Drops in power generation from wind farms, hydro dams and nuclear reactors has forced the operator of the electric grid in Texas – one of the largest power systems in the United States – to increase fossil fuel use so far this year, resulting in higher carbon dioxide emissions. Higher temperatures this spring have raised electric power use from air conditioners and spurred the Electric Reliability Council of Texas (ERCOT) to ask electricity generators to delay or cancel recent planned outages. Power plants do annual maintenance in April, which takes thousands of megawatts offline, making it harder for the grid to handle increased power demand from higher temperatures. Through mid-April, ERCOT has increased coal-fired power generation by 5 percent from the same period in 2023, and natural gas output by 12 percent, raising ERCOT’s total fossil fuel-powered generation by 10 percent from the same period in 2023.

In contrast, ERCOT generation from non-carbon-emitting sources has increased by just 3 percent through April 15 from the same period in 2023, due to a 23 percent drop in hydro output, a 3 percent drop in wind power, and a 4 percent decline in nuclear generation. Solar generation has helped pick up some of the slack, increasing by 60 percent through April 15 from the same period in 2023.

Overall, fossil fuels remain the main source of power within the Texas electricity generation system so far this year. The decline in output from wind, hydro and nuclear sources has resulted in non-carbon emitting power losing its share of the ERCOT generation mix compared to a year ago. Through mid-April, they accounted for 49 percent of the ERCOT generation total, down from 51 percent over the same period in 2023. While only a 2 percentage point swing on the year, the drop means fossil fuels are again the main source of electricity for the Texas power system so far in 2024, after having played a lesser role over the same period in 2023.

The higher use of coal and natural gas in the state’s electricity generation has raised power sector emissions higher so far this year. In January, 18.4 million metric tons of carbon dioxide was emitted by Texas power producers, which is 40 percent more than the 13.1 million tons emitted in the same month in 2023.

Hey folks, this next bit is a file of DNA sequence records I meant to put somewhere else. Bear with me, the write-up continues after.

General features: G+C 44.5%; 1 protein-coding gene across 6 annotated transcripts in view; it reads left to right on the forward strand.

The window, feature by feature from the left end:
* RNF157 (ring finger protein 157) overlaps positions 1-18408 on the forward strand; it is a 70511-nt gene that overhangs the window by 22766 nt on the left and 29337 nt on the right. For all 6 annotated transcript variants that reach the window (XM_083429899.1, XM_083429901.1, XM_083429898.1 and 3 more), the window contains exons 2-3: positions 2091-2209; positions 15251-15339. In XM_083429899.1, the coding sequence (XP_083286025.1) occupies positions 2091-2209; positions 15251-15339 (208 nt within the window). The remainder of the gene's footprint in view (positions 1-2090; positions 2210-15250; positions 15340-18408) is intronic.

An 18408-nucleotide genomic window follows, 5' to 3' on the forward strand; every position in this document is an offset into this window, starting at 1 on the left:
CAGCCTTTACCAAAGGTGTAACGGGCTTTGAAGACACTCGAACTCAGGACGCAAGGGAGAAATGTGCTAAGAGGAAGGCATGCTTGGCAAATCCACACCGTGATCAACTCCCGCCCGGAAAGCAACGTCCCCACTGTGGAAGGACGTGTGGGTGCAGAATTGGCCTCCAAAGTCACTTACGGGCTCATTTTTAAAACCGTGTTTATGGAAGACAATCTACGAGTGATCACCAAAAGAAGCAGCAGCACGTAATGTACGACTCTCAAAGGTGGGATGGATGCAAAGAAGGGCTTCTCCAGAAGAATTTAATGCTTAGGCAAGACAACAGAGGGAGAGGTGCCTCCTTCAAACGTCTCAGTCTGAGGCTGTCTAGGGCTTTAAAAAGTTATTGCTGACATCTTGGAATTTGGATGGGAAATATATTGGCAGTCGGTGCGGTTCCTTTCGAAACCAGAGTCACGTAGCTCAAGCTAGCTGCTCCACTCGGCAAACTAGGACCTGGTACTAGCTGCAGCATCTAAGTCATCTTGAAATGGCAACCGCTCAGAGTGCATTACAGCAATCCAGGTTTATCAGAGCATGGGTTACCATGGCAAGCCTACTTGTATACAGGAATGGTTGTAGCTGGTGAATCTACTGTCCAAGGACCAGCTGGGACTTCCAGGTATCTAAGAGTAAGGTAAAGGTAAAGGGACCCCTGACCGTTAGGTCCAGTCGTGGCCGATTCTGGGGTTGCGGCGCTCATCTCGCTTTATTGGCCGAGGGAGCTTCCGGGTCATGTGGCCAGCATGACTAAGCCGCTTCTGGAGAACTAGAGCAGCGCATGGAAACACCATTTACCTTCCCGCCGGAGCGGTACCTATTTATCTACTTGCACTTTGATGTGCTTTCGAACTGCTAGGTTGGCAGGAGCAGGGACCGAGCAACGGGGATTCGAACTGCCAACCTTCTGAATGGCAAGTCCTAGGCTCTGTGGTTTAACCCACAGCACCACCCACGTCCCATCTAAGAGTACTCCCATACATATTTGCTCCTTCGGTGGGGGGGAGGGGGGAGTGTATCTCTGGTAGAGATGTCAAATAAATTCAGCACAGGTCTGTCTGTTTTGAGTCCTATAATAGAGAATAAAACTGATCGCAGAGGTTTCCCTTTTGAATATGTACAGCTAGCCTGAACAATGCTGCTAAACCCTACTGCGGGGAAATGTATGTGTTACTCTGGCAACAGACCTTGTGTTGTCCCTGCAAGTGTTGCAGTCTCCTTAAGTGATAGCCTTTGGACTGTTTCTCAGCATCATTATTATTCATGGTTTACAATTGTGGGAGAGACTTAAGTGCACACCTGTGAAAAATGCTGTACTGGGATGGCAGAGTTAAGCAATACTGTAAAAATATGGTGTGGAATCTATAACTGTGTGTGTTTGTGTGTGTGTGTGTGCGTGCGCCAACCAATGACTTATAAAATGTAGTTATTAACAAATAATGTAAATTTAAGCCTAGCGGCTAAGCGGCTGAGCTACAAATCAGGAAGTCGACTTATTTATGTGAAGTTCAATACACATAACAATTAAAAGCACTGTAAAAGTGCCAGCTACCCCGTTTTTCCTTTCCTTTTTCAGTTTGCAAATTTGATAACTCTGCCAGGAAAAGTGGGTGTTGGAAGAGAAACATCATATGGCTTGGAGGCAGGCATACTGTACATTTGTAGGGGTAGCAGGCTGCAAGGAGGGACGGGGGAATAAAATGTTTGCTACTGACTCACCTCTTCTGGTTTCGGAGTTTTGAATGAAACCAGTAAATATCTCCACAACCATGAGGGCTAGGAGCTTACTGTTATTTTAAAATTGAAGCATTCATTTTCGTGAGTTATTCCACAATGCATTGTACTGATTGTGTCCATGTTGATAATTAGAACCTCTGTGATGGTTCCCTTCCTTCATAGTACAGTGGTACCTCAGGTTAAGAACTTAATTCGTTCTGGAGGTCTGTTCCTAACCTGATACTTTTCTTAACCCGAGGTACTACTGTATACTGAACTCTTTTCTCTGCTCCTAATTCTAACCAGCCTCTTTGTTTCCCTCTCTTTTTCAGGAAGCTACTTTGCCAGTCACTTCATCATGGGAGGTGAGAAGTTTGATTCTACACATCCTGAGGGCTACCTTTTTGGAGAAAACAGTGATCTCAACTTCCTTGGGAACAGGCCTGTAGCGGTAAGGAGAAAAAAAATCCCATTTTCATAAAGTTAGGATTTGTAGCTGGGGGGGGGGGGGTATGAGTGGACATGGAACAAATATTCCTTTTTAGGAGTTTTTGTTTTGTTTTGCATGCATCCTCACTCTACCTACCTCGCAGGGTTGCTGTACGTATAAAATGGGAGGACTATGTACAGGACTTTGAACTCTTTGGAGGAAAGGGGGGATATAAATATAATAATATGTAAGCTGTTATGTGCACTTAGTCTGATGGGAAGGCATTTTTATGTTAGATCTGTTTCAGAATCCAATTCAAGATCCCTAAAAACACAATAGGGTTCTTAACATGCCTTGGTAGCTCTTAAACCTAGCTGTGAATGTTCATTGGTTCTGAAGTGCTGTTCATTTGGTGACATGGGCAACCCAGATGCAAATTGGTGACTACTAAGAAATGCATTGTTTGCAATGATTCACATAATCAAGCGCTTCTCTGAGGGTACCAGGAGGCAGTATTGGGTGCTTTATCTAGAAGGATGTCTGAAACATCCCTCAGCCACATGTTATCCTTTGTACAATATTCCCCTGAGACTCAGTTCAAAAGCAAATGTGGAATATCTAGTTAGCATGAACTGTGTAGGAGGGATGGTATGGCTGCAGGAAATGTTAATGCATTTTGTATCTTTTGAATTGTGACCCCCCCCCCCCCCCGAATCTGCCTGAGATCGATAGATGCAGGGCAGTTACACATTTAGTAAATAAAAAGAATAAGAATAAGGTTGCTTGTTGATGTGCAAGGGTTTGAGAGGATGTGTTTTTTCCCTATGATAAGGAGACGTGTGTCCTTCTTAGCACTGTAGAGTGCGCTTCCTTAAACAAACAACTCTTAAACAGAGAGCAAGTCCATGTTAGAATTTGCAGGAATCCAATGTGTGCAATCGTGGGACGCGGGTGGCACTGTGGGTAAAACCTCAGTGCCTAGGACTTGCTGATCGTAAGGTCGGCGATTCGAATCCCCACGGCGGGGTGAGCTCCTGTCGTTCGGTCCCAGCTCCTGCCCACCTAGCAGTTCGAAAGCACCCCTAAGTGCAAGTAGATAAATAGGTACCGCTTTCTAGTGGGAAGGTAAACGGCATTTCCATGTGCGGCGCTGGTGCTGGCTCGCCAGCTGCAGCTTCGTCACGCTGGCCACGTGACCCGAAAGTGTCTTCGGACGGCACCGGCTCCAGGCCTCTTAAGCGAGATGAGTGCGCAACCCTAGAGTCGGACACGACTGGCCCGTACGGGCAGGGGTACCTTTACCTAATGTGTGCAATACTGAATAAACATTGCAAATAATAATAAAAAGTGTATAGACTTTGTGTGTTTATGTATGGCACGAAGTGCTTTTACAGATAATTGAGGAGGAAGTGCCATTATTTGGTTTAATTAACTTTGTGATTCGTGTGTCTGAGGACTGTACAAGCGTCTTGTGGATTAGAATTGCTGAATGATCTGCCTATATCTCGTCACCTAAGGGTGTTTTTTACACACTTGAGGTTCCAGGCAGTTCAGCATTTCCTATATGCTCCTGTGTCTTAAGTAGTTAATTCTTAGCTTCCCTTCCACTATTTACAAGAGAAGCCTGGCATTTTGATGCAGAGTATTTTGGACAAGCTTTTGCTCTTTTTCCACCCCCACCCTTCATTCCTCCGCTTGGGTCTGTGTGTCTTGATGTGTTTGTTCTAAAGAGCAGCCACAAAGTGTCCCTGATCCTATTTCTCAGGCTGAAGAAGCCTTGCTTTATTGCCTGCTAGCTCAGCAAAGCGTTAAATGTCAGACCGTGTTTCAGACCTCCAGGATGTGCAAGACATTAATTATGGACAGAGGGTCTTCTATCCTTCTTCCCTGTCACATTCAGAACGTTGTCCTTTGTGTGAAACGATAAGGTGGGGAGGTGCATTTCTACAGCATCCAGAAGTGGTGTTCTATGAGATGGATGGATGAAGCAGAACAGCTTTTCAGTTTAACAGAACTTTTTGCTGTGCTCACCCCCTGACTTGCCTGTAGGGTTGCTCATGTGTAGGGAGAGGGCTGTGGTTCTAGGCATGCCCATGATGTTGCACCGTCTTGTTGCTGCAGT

Texans’ electricity demand keeps growing due to demand from crypto mining, data centers, electric vehicles, manufacturing and more people moving to the state. Average residential electricity prices in Texas are 14.25 cents per kilowatt hour—around 10 percent less than the national average and 52 percent less than in California, so it is no wonder that people are flocking to Texas. If temperatures continue to climb across Texas this summer, homes, schools and businesses will further increase their use of air conditioners, which will place further strain on the state’s power system, and may result in even greater quantities of fossil fuel use in electricity generation. Coal and natural gas are reliable and can operate around clock, which wind and solar power cannot do.

ERCOT will likely see increased solar power output this summer, as solar generation output tends to peak during high demand periods in the summer and record amounts of new solar capacity have been added to the Texas grid in 2023.  But since solar does not produce electricity at night, solar power’s contribution to the overall generation mix will likely be limited to around 8 percent to 10 percent of the total. Texas wind power output tends to hit its seasonal lows during the summer due to lower wind speeds, so renewable generation may actually approach its annual low just as total power demand hits its highs this summer. Power firms in Texas will likely remain heavily reliant on fossil fuels for electricity over the near to medium term, despite efforts to wean power systems off fossil fuels over the longer term.


Texas has the most wind capacity in the country but wind generation hits seasonal lows during the summer due to lower wind speeds, just when demand increases due to high use of air conditioners. Texas is adding more solar generation to its grid, which will produce more energy during the summer months, but solar power is limited as it does not produce generation at night. So, Texas will continue to rely on its coal and natural gas generators as more people and industry move to the state, where electricity is much more affordable than in many blue states such as California.

President Biden should recognize that his energy transition is not working as wind and solar power cannot even replace current coal and natural gas generation no less meet higher demand from his electrify everything program. Diversity of supply is still needed if America wants to remain an industrialized country. One only has to look at the fiasco in Europe to see the writing on the wall.

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